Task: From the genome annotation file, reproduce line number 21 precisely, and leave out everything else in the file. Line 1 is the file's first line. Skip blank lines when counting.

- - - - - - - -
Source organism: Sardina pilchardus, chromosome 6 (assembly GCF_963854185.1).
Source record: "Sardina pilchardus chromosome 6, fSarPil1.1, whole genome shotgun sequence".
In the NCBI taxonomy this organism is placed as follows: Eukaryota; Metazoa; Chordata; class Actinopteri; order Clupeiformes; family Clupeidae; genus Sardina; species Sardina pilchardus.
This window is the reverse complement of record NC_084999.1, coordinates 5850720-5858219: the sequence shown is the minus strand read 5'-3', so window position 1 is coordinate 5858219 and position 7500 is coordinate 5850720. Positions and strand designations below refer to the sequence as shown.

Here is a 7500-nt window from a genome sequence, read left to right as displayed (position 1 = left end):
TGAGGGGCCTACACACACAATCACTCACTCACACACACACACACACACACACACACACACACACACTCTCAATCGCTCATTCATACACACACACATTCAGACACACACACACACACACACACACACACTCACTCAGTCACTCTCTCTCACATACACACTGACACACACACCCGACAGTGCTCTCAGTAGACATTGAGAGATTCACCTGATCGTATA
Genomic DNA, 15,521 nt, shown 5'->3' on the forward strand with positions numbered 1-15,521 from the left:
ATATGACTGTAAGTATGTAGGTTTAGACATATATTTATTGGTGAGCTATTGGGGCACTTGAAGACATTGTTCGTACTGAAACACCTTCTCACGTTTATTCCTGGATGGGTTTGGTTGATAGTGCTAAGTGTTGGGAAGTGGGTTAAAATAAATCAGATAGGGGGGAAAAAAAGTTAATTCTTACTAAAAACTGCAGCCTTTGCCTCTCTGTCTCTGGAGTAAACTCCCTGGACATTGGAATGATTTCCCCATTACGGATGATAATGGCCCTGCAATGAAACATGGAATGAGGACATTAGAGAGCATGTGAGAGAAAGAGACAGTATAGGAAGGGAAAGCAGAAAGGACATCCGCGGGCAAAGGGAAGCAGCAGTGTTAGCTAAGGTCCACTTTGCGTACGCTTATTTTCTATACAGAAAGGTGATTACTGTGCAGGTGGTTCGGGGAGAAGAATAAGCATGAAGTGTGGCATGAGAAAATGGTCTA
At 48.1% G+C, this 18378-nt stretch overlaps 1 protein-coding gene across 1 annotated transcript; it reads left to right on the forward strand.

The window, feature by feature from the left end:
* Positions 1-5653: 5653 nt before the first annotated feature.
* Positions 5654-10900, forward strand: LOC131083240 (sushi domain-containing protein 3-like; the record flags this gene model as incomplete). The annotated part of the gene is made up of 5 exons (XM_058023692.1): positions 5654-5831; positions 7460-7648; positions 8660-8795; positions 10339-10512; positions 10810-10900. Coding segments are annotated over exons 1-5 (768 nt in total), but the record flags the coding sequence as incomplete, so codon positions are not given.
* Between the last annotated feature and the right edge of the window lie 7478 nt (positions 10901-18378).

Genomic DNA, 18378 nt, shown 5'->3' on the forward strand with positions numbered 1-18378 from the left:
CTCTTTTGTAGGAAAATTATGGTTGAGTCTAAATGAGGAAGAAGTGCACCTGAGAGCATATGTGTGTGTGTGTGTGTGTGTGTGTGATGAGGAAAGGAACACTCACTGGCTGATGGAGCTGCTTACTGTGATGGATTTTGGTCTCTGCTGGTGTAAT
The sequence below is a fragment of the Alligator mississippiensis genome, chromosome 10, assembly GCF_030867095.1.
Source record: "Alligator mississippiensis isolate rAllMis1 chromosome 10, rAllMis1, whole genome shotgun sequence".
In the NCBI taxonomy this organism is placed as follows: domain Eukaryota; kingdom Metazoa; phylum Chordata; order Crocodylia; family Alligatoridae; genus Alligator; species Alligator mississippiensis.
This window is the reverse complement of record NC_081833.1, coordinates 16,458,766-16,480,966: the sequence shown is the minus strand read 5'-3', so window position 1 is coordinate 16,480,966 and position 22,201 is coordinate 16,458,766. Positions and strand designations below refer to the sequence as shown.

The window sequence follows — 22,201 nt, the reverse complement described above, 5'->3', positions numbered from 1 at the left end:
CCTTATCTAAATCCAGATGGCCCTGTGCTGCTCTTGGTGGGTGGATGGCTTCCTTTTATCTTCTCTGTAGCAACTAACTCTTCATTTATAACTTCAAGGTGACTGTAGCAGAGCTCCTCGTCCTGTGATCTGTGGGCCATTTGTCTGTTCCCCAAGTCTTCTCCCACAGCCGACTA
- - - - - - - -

CCTTATCTAAATCCAGATGGCCCTGTGCTGCTCTTGGTGGGTGGATGGCTTCCTTTTATCTTCTCTGTAGCAACTAACTCTTCATTTATAACTTCAAGGTGACTGTAGCAGAGCTCCTCGTCCTGTGATCTGTGGGCCATTTGTCTGTTCCCCAAGTCTTCTCCCACAGCCGACTA